Like all great travellers, I have seen more than I remember, and remember more than I have seen.”
Since Christmas, the pound has strengthened against the dollar and other currencies. A pound was worth $1.27 in December, but it was worth $1.33 by the end of February – a rise of 4.5%.
In a recent publication I received from a high-profile broker, the opening article was entitled: ‘You have to be in it to win it’. The conclusion was that if you missed out on the 10 best days in the market over the last 20 years, it would have cost you 3.5% per year, or 166% overall in lost returns.
‘If you want to go fast, go alone; but if you want to go far, go together’ is an appropriate description of investing using momentum as your discipline. You are travelling forward with others in the same direction and with the same ideas for gain, rather than racing ahead alone, only to become isolated in the wrong sector later.
I can fully understand why Donald Trump might be attempting to level up the playing field and reduce the imbalance of trade between America, China, the EU and other nations around the world.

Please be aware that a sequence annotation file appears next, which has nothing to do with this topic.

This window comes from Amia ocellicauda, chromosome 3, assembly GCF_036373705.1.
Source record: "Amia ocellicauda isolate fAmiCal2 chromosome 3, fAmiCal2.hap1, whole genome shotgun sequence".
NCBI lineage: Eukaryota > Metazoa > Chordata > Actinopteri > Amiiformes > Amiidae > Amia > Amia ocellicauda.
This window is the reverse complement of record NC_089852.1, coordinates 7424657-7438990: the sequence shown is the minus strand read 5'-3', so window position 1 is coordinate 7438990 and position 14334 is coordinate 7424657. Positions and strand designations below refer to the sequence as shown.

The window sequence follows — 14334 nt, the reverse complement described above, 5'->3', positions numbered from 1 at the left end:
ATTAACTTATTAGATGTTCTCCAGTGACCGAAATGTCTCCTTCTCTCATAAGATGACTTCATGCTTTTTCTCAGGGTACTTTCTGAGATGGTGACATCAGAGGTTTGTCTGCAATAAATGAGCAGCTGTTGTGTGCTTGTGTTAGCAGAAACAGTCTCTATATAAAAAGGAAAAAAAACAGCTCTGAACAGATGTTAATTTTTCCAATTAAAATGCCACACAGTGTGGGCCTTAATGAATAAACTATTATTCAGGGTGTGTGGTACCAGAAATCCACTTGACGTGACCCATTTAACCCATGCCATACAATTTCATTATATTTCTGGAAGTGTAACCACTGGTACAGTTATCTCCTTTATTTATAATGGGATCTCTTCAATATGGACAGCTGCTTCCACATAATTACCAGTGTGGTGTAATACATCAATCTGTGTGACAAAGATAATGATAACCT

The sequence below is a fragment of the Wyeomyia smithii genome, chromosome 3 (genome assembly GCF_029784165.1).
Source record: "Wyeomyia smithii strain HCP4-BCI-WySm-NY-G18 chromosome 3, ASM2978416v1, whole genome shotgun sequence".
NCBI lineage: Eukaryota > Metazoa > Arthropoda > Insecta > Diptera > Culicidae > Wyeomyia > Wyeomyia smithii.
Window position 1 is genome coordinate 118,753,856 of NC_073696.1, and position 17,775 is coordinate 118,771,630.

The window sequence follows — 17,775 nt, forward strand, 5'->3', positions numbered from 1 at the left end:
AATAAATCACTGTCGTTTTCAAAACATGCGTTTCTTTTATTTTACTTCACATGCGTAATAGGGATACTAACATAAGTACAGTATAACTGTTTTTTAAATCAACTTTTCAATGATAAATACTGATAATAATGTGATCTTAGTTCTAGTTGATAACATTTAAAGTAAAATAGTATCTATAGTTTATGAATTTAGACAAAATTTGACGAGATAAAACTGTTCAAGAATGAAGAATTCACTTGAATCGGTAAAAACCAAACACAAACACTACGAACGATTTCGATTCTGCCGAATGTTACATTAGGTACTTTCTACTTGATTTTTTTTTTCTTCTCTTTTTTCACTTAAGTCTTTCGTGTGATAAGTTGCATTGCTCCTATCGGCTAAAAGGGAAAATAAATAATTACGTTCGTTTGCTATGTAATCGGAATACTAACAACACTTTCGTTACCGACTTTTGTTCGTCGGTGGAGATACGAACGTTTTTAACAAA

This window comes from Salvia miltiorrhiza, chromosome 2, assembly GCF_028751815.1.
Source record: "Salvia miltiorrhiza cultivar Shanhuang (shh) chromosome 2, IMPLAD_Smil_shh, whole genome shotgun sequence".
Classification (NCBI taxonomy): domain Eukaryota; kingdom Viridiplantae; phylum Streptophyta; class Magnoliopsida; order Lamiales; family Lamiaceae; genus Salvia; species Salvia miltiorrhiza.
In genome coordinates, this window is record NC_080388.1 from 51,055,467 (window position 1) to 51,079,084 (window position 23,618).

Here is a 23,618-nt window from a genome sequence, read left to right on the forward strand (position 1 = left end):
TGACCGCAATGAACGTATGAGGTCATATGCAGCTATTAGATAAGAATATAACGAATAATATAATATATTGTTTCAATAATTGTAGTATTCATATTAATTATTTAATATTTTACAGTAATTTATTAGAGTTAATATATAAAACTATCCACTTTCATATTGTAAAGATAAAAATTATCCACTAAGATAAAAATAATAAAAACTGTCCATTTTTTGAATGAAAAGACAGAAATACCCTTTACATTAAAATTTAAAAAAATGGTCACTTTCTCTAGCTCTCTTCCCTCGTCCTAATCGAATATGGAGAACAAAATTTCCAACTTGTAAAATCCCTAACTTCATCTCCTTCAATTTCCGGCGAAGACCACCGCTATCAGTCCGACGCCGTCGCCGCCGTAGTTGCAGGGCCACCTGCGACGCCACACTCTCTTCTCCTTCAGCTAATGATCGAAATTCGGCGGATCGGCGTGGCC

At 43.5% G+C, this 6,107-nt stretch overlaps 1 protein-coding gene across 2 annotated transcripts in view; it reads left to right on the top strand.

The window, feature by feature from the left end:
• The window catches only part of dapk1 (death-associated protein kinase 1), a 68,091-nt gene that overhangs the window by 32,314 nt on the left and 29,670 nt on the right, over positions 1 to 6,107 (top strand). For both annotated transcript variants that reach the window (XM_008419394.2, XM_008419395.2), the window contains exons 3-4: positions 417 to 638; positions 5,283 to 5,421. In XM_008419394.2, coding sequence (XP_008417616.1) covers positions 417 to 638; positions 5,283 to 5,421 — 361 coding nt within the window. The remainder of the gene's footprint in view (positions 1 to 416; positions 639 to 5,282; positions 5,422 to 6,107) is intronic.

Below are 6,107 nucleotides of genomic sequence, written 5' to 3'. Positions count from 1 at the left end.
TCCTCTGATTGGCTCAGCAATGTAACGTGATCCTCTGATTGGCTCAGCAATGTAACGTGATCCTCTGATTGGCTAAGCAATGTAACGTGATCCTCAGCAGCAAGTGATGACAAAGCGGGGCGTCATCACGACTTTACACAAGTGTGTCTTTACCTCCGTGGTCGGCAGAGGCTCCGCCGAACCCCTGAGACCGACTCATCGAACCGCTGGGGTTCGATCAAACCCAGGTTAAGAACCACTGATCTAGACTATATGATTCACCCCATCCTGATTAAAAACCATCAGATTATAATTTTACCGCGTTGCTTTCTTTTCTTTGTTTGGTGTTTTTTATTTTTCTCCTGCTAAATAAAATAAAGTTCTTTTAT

I also can see his reasoning and desire to have these very same nations take their fair share of the funding of the United Nations, NATO, the World Health Organisation, and many other global organisations.
It’s said that there are three things a wise man has to fear: the sea in a storm, a night with no moon and the anger of a gentle man. I would like to add a fourth: the uncontrolled interference and meddling of politicians, bureaucrats and bankers in the world’s economies.
A damaging market correction is looking a distinct possibility; rather than suffer losses building up your cash pile may be better.
Douglas Chadwick of Saltydog Investor sees huge potential as Vietnam’s economy surges ahead, but realises he needs to take a different route in.
Douglas Chadwick worries that a market correction may be on the horizon, so he’s getting out of riskier sectors.
The finance services industry has three main objections to trend investing. All three are wrong, says Douglas Chadwick.